A little bit of this and, a little bit of that, makes a little bit of me.


The web of our life is of a mingled yarngood and ill together: our virtues would be proudif our faults whipped them notand our crimes would despairif they were not cherished by our virtues.~~unknown

There’s a special magic that happens a few times a year when I stumble across (or, duh, get an e-mail telling me) that new Ravelry or Knitty is up. I’m nervous, excited, hopeful…and I navigate over to spend next hours (ok, days and nights) devouring new patterns. Sometimes I try to be patient and force myself to read through the articles first. The strategy of veggie-before-desert typically works well. It’s especially easy when my knitting-glucose comes in magazine or book form, a la Interweave Knits or Vogue Knitting, to leaf through starting with page 1.

This week, I couldn’t hold back at all and went straight to the patterns. Normally, there are only a couple that catch my eye…but I found a bunch with the Summer 2008 issue. First there’s the super-cute, elegant Wakame Lace Tunic I’d love knitting and wearing; then, the beautiful yet simple Apres Surf Hoodie I fell in love with right away, the wave-and-box texture Roped Shell, work-in-the-round Eyelet Surplice Dress, mosaic Delft Tiles Tee…I’d like to knit every pattern of the issue and am debating which to cast on for next project on my needles. Tough choice…

Didn’t I just get a monster project Pinwheel Pullover off the needles? Haven’t I been fussing about how I’m NOT so in love with Monterey Shawl in hibernation since March? Yes, yes I have. But then there’re those lovely, wistful, and not-at-all fussy, to my eye, shawls, scarves, and wraps in Victorian Lace Today, A Gathering Lace, Arctic Lace, Folk Shawls, Shawls and Scarves, Traditional Knitted Lace Shawls…few things I will be knitting for sure are blessing scarves for my friends Jenn and Michelle, something for their lovely children (2 each,) and a trinity shawl for a new friend’s mother combating cancer. While mulling pattern possibilities and yarn options in my abundant stash, I casted on this wrap inspired by a 1850 Scotland scarf pattern out of Victorian Lace Today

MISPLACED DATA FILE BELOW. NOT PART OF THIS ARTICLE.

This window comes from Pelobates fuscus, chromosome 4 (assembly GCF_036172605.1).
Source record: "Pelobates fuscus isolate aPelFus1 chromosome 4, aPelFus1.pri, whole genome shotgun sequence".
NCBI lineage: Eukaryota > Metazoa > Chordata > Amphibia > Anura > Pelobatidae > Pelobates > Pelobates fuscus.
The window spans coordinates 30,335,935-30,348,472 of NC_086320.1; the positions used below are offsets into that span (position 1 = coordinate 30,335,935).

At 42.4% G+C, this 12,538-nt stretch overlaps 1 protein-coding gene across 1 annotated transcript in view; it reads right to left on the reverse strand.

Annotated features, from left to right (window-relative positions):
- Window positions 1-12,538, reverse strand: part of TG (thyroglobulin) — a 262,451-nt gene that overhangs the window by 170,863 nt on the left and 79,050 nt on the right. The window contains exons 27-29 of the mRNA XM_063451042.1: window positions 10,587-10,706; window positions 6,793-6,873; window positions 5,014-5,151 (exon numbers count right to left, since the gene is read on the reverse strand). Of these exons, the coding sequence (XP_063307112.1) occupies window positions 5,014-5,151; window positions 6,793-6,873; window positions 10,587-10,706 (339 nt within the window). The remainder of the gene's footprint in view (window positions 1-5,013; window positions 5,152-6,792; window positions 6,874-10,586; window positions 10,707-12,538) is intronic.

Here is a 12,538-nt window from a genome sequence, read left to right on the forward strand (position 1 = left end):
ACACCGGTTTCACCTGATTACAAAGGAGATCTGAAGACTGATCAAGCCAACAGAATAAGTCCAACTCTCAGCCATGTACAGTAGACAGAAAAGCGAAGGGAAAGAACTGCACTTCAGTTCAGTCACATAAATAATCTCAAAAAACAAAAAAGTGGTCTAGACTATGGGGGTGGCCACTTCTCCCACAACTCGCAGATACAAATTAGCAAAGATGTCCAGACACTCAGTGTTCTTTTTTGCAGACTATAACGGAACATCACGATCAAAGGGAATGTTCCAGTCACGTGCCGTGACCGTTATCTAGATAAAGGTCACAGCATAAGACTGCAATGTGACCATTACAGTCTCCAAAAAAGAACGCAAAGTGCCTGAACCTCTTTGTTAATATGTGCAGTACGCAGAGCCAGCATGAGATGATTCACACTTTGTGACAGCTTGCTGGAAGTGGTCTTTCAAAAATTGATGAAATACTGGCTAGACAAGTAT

I love the vertical waves and delicate spaces between them. This wrap might just satisfy my lace knitting craving while I’m in between monster projects.

Lace knitting is experiencing a resurgence in popularity; even experienced knitters are often intimidated by the thought of skinny yarn, tiny needles and charts filled with mysterious symbols. Have no fear. Finished knitted lace may look brain-staggeringly complex. There is nothing mysterious about the movements and gestures of knitting lace. Anyone able to form a yarn over, make decreases, and read a chart is able to produce the sort of beautifully patterned cloud that shivers under a breath and sets the eyes dizzy. Anyone. There is no elusive, secret talent to it–just time and experience and acclimation. My philosophical belief: The best way to learn a knitting technique is to pick a project that you really want to tackle and then just do it with no fear of the potential difficulty.

Lace knitting is wonderfully flexible in terms of yarn weight since a precise fit is rarely required–the exact same circular shawl pattern could be rendered in fingering wool on large needles for a large wrap, or in gossamer weight yarn and tiny needles for a doily. Next few months will bring lots of lacy goodness, I hope.

Happy creating!

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